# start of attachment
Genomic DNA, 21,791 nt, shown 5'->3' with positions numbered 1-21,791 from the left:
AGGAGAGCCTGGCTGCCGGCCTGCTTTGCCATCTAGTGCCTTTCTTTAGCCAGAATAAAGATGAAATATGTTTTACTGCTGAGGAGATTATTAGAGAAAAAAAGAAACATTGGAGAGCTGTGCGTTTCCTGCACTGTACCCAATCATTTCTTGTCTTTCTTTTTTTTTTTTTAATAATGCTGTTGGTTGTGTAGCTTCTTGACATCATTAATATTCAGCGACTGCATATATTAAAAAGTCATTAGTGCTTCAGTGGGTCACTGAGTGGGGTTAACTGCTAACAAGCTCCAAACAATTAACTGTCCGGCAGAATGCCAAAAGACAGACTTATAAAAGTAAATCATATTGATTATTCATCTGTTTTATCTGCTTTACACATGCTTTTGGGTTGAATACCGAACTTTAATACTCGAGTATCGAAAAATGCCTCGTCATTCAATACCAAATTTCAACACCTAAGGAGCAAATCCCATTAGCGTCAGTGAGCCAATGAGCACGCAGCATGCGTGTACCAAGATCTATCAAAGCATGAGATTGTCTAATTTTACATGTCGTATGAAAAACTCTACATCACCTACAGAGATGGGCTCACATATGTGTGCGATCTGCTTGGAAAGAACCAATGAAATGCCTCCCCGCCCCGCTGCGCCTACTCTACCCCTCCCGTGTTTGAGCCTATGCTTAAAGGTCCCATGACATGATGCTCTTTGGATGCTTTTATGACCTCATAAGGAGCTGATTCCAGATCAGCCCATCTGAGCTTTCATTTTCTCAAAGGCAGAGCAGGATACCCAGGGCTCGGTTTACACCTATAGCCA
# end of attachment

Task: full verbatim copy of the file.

Genomic DNA, 21,791 nt, shown 5'->3' with positions numbered 1-21,791 from the left:
AGGAGAGCCTGGCTGCCGGCCTGCTTTGCCATCTAGTGCCTTTCTTTAGCCAGAATAAAGATGAAATATGTTTTACTGCTGAGGAGATTATTAGAGAAAAAAAGAAACATTGGAGAGCTGTGCGTTTCCTGCACTGTACCCAATCATTTCTTGTCTTTCTTTTTTTTTTTTTAATAATGCTGTTGGTTGTGTAGCTTCTTGACATCATTAATATTCAGCGACTGCATATATTAAAAAGTCATTAGTGCTTCAGTGGGTCACTGAGTGGGGTTAACTGCTAACAAGCTCCAAACAATTAACTGTCCGGCAGAATGCCAAAAGACAGACTTATAAAAGTAAATCATATTGATTATTCATCTGTTTTATCTGCTTTACACATGCTTTTGGGTTGAATACCGAACTTTAATACTCGAGTATCGAAAAATGCCTCGTCATTCAATACCAAATTTCAACACCTAAGGAGCAAATCCCATTAGCGTCAGTGAGCCAATGAGCACGCAGCATGCGTGTACCAAGATCTATCAAAGCATGAGATTGTCTAATTTTACATGTCGTATGAAAAACTCTACATCACCTACAGAGATGGGCTCACATATGTGTGCGATCTGCTTGGAAAGAACCAATGAAATGCCTCCCCGCCCCGCTGCGCCTACTCTACCCCTCCCGTGTTTGAGCCTATGCTTAAAGGTCCCATGACATGATGCTCTTTGGATGCTTTTATGACCTCATAAGGAGCTGATTCCAGATCAGCCCATCTGAGCTTTCATTTTCTCAAAGGCAGAGCAGGATACCCAGGGCTCGGTTTACACCTATAGCCA